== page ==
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Print Page Liable Only in Theory?
by Ron Davis

Plans for a road that would link a California shopping center to a major neighboring mixed-use development have hit a snag.

The two neighboring properties, located in San Diego, now are isolated from each other except by circuitous roadways. The shortest route would obviously be a road that goes straight to and from the two properties. And a road does in fact lead from the mixed-use property, but it dead-ends at a major highway that runs perpendicular to it.

During construction of the mixed-use development, San Diego city officials required the developers to pay for construction of two lanes of a four-lane road that would lead to the shopping center. The city agreed to pay for the other two lanes. Then, when completed, the city would assume control of the road for public use.

The developers had problems with the agreement from the onset. First, they argued that the city had revised plans for the road and decided that it would have only two lanes instead of four. They also pointed out that such a road would be unsafe because of narrow pedestrian walkways, dangerous vertical curves, excessive traffic volume for a two-lane road, and a risk of flooding, among other problems.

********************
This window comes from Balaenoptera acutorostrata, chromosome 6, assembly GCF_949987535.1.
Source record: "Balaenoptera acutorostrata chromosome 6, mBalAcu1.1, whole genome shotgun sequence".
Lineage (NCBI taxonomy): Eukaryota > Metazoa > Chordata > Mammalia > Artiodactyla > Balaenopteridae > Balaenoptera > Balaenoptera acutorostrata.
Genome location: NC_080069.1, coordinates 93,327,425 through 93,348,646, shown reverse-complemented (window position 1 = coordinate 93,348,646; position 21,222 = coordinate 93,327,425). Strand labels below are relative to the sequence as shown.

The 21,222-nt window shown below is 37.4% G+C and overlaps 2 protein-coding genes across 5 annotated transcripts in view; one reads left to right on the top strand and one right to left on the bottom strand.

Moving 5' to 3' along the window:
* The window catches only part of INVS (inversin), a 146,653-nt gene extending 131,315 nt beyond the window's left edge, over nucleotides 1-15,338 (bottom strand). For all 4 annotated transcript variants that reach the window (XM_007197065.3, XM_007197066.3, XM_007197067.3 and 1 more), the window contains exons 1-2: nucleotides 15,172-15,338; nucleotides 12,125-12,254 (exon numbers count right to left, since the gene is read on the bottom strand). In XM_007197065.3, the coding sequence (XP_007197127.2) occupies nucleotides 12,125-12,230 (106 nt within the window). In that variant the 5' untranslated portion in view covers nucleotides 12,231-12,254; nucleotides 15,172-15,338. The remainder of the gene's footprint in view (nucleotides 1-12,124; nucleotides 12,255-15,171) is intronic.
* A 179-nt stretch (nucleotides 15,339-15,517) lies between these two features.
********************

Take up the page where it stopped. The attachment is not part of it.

The developers were also concerned that the city had insisted that they would be liable for all accidents arising from the unsafe nature of the road (except for accidents related to placement of sewer lines).

The developers therefore sued, seeking to determine “our rights and duties with respect to third-party legal claims arising from the unsafe location and design of the road.”

In response, the city argued that the developers’ complaint “does not state an actual or current controversy.” City officials noted that the road had not yet even received a construction permit, and the developers’ complaint was premature and unjustified. They added, “The basic question of who pays what in the event of an injury on the road property cannot be answered at present because a myriad of circumstantial facts related to type, scope, and conditions of injury would have to be known in order for the court to assess liability.”

Ruling in favor of the city, a California court explained, “An actual controversy does not currently exist with respect to the city’s obligation to protect the developers from third-party claims arising out of the design and placement of the road at issue.”

On appeal, a California appellate court upheld the lower court ruling. (Hazard Center Associates v. City of San Diego, 2006 WL 2329427 [Cal.App. 4 Dist.])

Decision: August 2006 Published: August 2006

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